October 4th 2017
AIHA submitted comments to the President’s Commission on Combating Drug Addiction and the Opioid Crisis urging the Trump administration to help protect first responders and related workers from occupational exposure to opioids.
The unique needs of first responders and related workers must not be forgotten as the nation combats the opioid epidemic. This was the core message of comments AIHA recently submitted to the President’s Commission on Combating Drug Addiction and the Opioid Crisis. Workers who may be exposed include first responders such as law enforcement, DEA agents, and EMTs, as well as crime lab analysts and others.
“The broader opioid epidemic afflicting our nation is also placing the workers we all depend upon to help manage the consequences of this crisis and for our own personal safety and security at risk. These workers are often caught unprepared, confronted with hazards on a scale and intensity never before seen. It’s clear that they now need our help. In truth, it’s nothing less than our obligation to repay the debt we owe to them for the services they provide, which allow us to live in peace of mind and body,” said AIHA in its comments.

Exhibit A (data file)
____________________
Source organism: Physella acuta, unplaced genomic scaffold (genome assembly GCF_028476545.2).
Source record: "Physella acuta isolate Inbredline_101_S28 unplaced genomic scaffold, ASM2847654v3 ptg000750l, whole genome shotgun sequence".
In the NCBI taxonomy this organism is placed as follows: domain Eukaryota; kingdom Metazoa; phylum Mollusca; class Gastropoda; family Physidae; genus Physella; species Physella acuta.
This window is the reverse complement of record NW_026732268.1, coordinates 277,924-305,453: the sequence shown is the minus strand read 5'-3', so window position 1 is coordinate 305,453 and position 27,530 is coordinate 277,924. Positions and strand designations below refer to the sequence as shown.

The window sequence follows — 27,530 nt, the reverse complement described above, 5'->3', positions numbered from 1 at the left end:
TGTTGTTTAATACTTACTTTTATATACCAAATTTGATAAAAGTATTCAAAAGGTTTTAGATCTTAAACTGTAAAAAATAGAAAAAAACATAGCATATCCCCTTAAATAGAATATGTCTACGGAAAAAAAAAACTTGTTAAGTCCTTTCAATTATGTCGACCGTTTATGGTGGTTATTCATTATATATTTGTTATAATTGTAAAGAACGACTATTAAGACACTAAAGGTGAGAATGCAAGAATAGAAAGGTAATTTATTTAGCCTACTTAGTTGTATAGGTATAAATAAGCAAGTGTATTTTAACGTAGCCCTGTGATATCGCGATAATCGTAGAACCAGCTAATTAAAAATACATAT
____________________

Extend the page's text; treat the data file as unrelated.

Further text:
AIHA recommends a four-pronged approach to meet the needs of each worker who may be occupationally exposed to opioids and their synthetic analogues:
- Identify all the workers (including volunteers) who may be exposed and the specific activities that place them at risk for exposure.
- Identify the work practices and personal protective equipment (PPE) that have been successfully adopted by the pharmaceutical and healthcare industries and may have equal application when handling opioids and synthetics by the workers noted above.
- Develop specific practical guidance and training to control exposure.
- Provide targeted and widespread dissemination of the training and guidance to all potentially exposed workers, including through the creation of short, field-useful wallet cards and social media.
AIHA has been working with a variety of Federal and State policymakers to help protect first responders and others from exposure to opioids and their synthetic analogues, and will continue our work as the nation seeks to address this epidemic.